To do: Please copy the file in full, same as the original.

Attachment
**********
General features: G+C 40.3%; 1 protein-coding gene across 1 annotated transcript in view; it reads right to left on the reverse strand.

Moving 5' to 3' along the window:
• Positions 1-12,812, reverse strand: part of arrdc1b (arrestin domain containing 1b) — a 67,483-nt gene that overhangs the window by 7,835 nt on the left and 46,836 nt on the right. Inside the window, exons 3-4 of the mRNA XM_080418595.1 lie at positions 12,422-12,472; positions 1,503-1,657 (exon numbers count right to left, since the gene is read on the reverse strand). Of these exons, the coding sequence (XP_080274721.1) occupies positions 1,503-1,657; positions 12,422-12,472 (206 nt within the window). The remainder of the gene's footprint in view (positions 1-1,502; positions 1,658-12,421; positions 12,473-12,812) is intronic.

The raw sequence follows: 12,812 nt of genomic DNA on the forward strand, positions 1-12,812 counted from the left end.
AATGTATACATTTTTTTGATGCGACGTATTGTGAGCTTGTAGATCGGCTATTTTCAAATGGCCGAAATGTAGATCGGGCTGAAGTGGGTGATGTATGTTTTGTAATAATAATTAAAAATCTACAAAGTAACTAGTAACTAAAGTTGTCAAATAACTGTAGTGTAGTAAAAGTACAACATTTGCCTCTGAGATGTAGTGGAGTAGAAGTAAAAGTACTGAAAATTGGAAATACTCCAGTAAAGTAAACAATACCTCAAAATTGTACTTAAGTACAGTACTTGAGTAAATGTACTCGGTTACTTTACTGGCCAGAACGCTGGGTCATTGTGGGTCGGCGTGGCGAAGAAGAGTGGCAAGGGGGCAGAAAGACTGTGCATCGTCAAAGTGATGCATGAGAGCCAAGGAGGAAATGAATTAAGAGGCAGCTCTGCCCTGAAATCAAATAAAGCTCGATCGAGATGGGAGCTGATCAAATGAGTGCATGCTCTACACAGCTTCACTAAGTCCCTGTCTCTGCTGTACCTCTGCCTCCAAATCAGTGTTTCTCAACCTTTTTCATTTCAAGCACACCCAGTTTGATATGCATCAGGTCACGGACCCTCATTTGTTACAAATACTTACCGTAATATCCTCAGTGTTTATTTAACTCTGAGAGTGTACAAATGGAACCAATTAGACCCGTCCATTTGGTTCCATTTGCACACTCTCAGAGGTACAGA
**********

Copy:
General features: G+C 40.3%; 1 protein-coding gene across 1 annotated transcript in view; it reads right to left on the reverse strand.

Moving 5' to 3' along the window:
• Positions 1-12,812, reverse strand: part of arrdc1b (arrestin domain containing 1b) — a 67,483-nt gene that overhangs the window by 7,835 nt on the left and 46,836 nt on the right. Inside the window, exons 3-4 of the mRNA XM_080418595.1 lie at positions 12,422-12,472; positions 1,503-1,657 (exon numbers count right to left, since the gene is read on the reverse strand). Of these exons, the coding sequence (XP_080274721.1) occupies positions 1,503-1,657; positions 12,422-12,472 (206 nt within the window). The remainder of the gene's footprint in view (positions 1-1,502; positions 1,658-12,421; positions 12,473-12,812) is intronic.

The raw sequence follows: 12,812 nt of genomic DNA on the forward strand, positions 1-12,812 counted from the left end.
AATGTATACATTTTTTTGATGCGACGTATTGTGAGCTTGTAGATCGGCTATTTTCAAATGGCCGAAATGTAGATCGGGCTGAAGTGGGTGATGTATGTTTTGTAATAATAATTAAAAATCTACAAAGTAACTAGTAACTAAAGTTGTCAAATAACTGTAGTGTAGTAAAAGTACAACATTTGCCTCTGAGATGTAGTGGAGTAGAAGTAAAAGTACTGAAAATTGGAAATACTCCAGTAAAGTAAACAATACCTCAAAATTGTACTTAAGTACAGTACTTGAGTAAATGTACTCGGTTACTTTACTGGCCAGAACGCTGGGTCATTGTGGGTCGGCGTGGCGAAGAAGAGTGGCAAGGGGGCAGAAAGACTGTGCATCGTCAAAGTGATGCATGAGAGCCAAGGAGGAAATGAATTAAGAGGCAGCTCTGCCCTGAAATCAAATAAAGCTCGATCGAGATGGGAGCTGATCAAATGAGTGCATGCTCTACACAGCTTCACTAAGTCCCTGTCTCTGCTGTACCTCTGCCTCCAAATCAGTGTTTCTCAACCTTTTTCATTTCAAGCACACCCAGTTTGATATGCATCAGGTCACGGACCCTCATTTGTTACAAATACTTACCGTAATATCCTCAGTGTTTATTTAACTCTGAGAGTGTACAAATGGAACCAATTAGACCCGTCCATTTGGTTCCATTTGCACACTCTCAGAGGTACAGA